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So what do we get for having our 37,000 troops with a bull’s-eye on their backs at the 38th parallel DMZ? Aside from providing the North Koreans an American target they can actually hit, our presence clearly has had little impact on weapons proliferation from the Hermit state. Carpenter and Bandow point to the conflict in Iraq as just one example of the “lack of mutuality” in the current South Korean/U.S. relationship: “Opposition was fierce; aid was niggardly and reluctant,” they write. “The vast majority of the South Korean population opposed coming to the aid of the United States, despite 50 years of military protection.” The South Koreans have likewise made it crystal clear they want no part of a conflict between the U.S. and China over Taiwan.
Nevertheless, the South Korean government constantly argues the relationship with America is “unequal.” As Bandow and Carpenter explain, “If a country wants America’s protection, it cannot complain when Washington calls the shots. How can it be any other way?”
Indeed, it cannot. The relationship between South Korean and the United States is mired deeply in the paradigms of a long dead past. The two countries view the world in vastly different terms and have even more divergent policy aims. Meanwhile, America’s presence in the region has absolved the important powers there — South Korea, China, and Japan — of any responsibility for dealing with Kim Jong Il, the mad dog in their backyard.
As Carpenter and Bandow suggest, let’s tell China and South Korea we’re leaving and selling Japan a nuclear deterrent if they can’t get the wayward North Koreans into line. I assure you the possibility of a nuclear-armed Japan — rightly or wrongly — will change the attitudes of regional powers all-too content to watch America flail in the diplomatic waters with the North Koreans in a heartbeat.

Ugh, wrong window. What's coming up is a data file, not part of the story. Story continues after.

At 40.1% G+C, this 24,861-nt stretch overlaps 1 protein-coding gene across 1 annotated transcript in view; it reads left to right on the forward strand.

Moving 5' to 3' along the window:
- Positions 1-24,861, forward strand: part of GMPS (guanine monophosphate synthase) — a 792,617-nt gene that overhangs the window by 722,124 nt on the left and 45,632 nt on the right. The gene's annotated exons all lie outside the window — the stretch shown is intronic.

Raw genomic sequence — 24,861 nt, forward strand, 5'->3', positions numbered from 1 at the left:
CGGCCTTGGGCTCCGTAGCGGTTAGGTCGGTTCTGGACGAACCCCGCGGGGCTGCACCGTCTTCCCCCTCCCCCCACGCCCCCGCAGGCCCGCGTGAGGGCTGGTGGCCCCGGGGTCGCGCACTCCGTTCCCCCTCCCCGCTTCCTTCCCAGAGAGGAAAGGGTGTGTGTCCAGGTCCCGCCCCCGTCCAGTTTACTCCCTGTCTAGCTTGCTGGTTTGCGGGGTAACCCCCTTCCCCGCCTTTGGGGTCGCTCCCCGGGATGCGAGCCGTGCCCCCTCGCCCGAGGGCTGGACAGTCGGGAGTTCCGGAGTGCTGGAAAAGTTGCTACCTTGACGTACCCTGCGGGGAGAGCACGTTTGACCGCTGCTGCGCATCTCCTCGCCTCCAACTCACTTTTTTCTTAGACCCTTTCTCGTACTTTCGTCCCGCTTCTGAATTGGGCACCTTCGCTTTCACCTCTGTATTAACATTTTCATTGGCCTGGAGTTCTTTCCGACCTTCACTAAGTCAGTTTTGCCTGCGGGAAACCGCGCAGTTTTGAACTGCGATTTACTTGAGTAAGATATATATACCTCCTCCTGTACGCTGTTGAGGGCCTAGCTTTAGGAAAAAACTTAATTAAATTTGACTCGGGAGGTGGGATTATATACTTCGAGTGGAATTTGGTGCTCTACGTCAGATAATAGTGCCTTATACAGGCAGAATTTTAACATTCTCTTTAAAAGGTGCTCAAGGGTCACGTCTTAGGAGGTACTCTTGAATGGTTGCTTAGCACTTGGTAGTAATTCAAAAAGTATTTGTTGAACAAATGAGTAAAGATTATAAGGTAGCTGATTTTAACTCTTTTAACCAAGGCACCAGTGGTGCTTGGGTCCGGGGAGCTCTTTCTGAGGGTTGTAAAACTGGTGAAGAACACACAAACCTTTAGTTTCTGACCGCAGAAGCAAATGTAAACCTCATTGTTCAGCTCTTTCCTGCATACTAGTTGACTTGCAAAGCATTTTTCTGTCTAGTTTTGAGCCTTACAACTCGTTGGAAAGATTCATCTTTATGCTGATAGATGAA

It would also set a precedent that would be good news for American taxpayers: We are not going to keep our Cold War protectorates on the dole forever, especially when they can afford to defend themselves. For more than half a century, we’ve paid to defend the Free World, allowing countries ravished in World War II to rebuild themselves, invest in their own economies, and prosper. Now, we’ve got troubles in other places and a monstrous deficit. It’s time for American taxpayers and soldiers to get a piece of the good life they’ve been providing our wayward allies for decades now.
That a substantial revamping of our policies in the region is necessary should be beyond argument. With The Korean Conundrum Carpenter and Bandow have provided a prescient, vital blueprint for a new, fairer approach to American diplomacy in Asia. In fact, it is so reasonable and well argued, I have absolutely no doubt it will be completely ignored by our policy-makers. Living in the past gives them a feeling of security, even if the practical effect of putting off reform is to make us all less safe.
A man of faith in a godless age is hitting Americans where it hurts.
Mr. and Mrs. American Spectator Reader, let P.J. O’Rourke talk sense to your kids.
In Britain, defending your property can get you life.
The debacle of this president’s administration is both a cause and a symptom of the decline of American values. Unless Congress impeaches him, that decline will go on unchecked. An eminent jurist surveys the damage and assesses the chances for the recovery of our culture.
It won’t take long for conservatives to scratch this presidential wannabe off their 2008 scorecard.
The American Christmas, like the songs that celebrate it, makes room for everybody under the rainbow. Is that why so many people seem to be hostile to it?
Was the President done in by the economy, or by the politics of the economy?
H/T to National Review Online